• Search Google Scholar
    • Export Citation
  • MalundoT.M.M.ShewfeltR.L.WareG.O.BaldwinE.A.2001Sugars and acids influence flavor properties of mango (Mangifera indica)J. Amer. Soc. Hort. Sci.126115121

    • Search Google Scholar
    • Export Citation
  • ManganarisG.A.VasilakakisM.DiamantidisG.MignaniI.2006Diverse metabolism of cell wall components of melting and non-melting peach genotypes during ripening after harvest or cold storageJ. Sci. Food Agr.86243250

    • Search Google Scholar
    • Export Citation
  • MilnerY.AvigadG.1967A copper reagent for the determination of hexuronic acids and certain ketohexosesCarbohydr. Res.112359361

  • MoingA.SvanellaL.RolinD.GaudillereM.GaudillereJ.P.MonetR.1998Compositional changes during the fruit development of two peach cultivars differing in juice acidityJ. Amer. Soc. Hort. Sci.123770775

    • Search Google Scholar
    • Export Citation
  • MorguttiS.NegriniN.NocitoF.GhianiA.BassiD.CocucciM.2006Changes in endopolygalacturonase levels and characterization of a putative endo-PG gene during fruit softening in peach genotypes with nonmelting and melting flesh fruit phenotypesNew Phytol.171315328

    • Search Google Scholar
    • Export Citation
  • MuramatsuN.TanakaK.AsakuraT.HajiT.2004Changes in cell wall polysaccharides and physical properties of peach (Prunus persica Batsch) fruit during ripeningJ. Jpn. Soc. Hort. Sci.73534540

    • Search Google Scholar
    • Export Citation
  • OrrG.BradyC.1993Relationship of endopolygalacturonase activity to fruit softening in a freestone peachPostharvest Biol. Technol.3121130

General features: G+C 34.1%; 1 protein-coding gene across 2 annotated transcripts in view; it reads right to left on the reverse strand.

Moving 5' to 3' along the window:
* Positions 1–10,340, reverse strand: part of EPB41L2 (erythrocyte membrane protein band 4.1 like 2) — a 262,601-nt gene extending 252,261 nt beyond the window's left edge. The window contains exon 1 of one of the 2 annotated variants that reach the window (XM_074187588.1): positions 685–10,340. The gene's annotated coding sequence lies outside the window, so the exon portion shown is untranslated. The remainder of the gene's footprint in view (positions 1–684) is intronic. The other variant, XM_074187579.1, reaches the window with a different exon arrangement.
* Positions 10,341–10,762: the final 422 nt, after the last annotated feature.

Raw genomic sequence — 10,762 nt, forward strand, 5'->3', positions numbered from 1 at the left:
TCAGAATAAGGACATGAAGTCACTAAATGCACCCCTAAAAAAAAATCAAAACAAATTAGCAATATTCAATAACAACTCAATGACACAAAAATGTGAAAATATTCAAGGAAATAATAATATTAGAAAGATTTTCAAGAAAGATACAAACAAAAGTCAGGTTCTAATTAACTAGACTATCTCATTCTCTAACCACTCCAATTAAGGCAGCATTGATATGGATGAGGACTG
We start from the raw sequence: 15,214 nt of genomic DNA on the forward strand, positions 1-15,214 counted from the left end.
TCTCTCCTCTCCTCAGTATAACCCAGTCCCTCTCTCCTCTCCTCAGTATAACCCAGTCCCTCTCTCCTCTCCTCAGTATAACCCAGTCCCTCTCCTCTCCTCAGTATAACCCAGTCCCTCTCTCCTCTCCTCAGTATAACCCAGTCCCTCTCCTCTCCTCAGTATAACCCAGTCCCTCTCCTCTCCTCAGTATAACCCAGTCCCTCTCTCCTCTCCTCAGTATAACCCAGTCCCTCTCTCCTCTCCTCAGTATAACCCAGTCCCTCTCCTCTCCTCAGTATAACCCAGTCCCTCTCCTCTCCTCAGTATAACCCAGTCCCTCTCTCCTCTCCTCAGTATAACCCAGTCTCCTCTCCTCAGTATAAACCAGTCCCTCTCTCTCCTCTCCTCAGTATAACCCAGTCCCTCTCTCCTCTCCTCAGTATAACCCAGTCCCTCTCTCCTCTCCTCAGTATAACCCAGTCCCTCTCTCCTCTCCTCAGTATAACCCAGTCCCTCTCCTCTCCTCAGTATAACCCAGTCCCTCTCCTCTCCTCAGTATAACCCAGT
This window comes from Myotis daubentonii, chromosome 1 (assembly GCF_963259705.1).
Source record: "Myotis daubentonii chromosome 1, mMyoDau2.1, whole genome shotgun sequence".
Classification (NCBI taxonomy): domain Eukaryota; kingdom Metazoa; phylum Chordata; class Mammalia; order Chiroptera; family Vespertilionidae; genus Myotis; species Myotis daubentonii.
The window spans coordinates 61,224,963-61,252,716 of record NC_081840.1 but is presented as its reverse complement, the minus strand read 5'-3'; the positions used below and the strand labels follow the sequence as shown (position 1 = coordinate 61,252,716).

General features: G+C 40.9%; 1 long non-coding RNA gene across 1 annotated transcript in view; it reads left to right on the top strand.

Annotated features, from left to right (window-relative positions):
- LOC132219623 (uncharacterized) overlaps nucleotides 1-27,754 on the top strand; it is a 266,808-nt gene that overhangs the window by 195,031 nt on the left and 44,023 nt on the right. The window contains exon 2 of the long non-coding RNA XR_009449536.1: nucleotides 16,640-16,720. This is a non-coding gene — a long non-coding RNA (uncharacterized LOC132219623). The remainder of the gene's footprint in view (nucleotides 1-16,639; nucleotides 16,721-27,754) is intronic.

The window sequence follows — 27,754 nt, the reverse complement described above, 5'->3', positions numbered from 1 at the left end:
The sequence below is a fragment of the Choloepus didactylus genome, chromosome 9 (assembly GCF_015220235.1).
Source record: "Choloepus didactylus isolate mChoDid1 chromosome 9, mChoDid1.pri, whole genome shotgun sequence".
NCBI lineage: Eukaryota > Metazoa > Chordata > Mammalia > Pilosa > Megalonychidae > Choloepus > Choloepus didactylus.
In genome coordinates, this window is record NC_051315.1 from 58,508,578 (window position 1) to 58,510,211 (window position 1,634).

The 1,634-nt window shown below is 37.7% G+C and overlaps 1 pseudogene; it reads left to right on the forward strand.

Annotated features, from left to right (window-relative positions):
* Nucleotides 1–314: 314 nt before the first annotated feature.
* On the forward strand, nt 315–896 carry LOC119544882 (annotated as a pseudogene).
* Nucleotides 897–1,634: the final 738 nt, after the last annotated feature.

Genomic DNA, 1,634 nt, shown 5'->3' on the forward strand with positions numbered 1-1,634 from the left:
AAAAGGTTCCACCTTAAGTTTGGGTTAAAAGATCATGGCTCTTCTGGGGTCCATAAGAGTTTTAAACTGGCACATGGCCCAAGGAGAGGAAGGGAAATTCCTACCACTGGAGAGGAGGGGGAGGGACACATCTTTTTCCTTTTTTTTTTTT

• Search Google Scholar
    • Export Citation
  • PeaceC.P.CrisostoC.H.GradzielT.M.2005Endopolygalacturonase: A candidate gene for freestone and melting flesh in peachMol. Breed.162131

    • Search Google Scholar
    • Export Citation
  • PresseyR.AvantsJ.K.1973Separation and characterization of endopolygalacturonase and exopolygalacturonase from peachesPlant Physiol.52252256

    • Search Google Scholar
    • Export Citation
  • PresseyR.AvantsJ.K.1978Difference in polygalacturonase composition of clingstone and freestone peachesJ. Food Sci.4314151417

  • RobertsonJ.A.HorvatR.J.LyonB.G.MeredithF.I.SenterS.D.OkieW.R.1990Comparison of quality characteristics of selected yellow-and white-fleshed peach cultivarsJ. Food Sci.5513081311

    • Search Google Scholar
    • Export Citation
  • RobertsonJ.A.MeredithF.I.ForbusW.R.1991Changes in quality characteristics during peach (cv Majestic) maturationJ. Food Qual.14197207

  • RobertsonJ.A.MeredithF.I.LyonB.G.ChapmanG.W.ShermanW.B.1992Ripening and cold-storage changes in the quality characteristics of nonmelting clingstone peaches (Fla 9-20c)J. Food Sci.57462465

    • Search Google Scholar
    • Export Citation
  • SmithP.K.KrohnR.I.HermansonG.T.MalliaA.K.GartnerF.H.ProvenzanoM.D.FujimotoE.K.GoekeN.M.OlsonB.J.KlenkD.C.1985Measurement of protein using biccinchoninic acidAnal. Biochem.1507685

    • Search Google Scholar
    • Export Citation
  • WakabayashiK.ChunJ.P.HuberD.J.2000Extensive solubilization and depolymerization of cellwall polysaccharides during avocado (Persea americana) ripening involves concerted action of polygalacturonase and pectinmethylesterasePhysiol. Plant.108345352

    • Search Google Scholar
    • Export Citation
  • WilliamsonJ.G.SargentS.A.1999Postharvest characteristics and consumer acceptance of non-melting peachesProc. Fla. State Hort. Soc.112241242

    • Search Google Scholar
    • Export Citation
  • ZhouH.W.SonegoL.KhalchiskiA.Ben-ArieR.LersA.LurieS.2000Cell wall enzymes and cell wall changes in ‘Flavortop’ nectarines: MRNA abundance, enzyme activity, and changes in pectic and neutral polymers during ripening and in woolly fruitJ. Amer. Soc. Hort. Sci.125630637

    • Search Google Scholar
    • Export Citation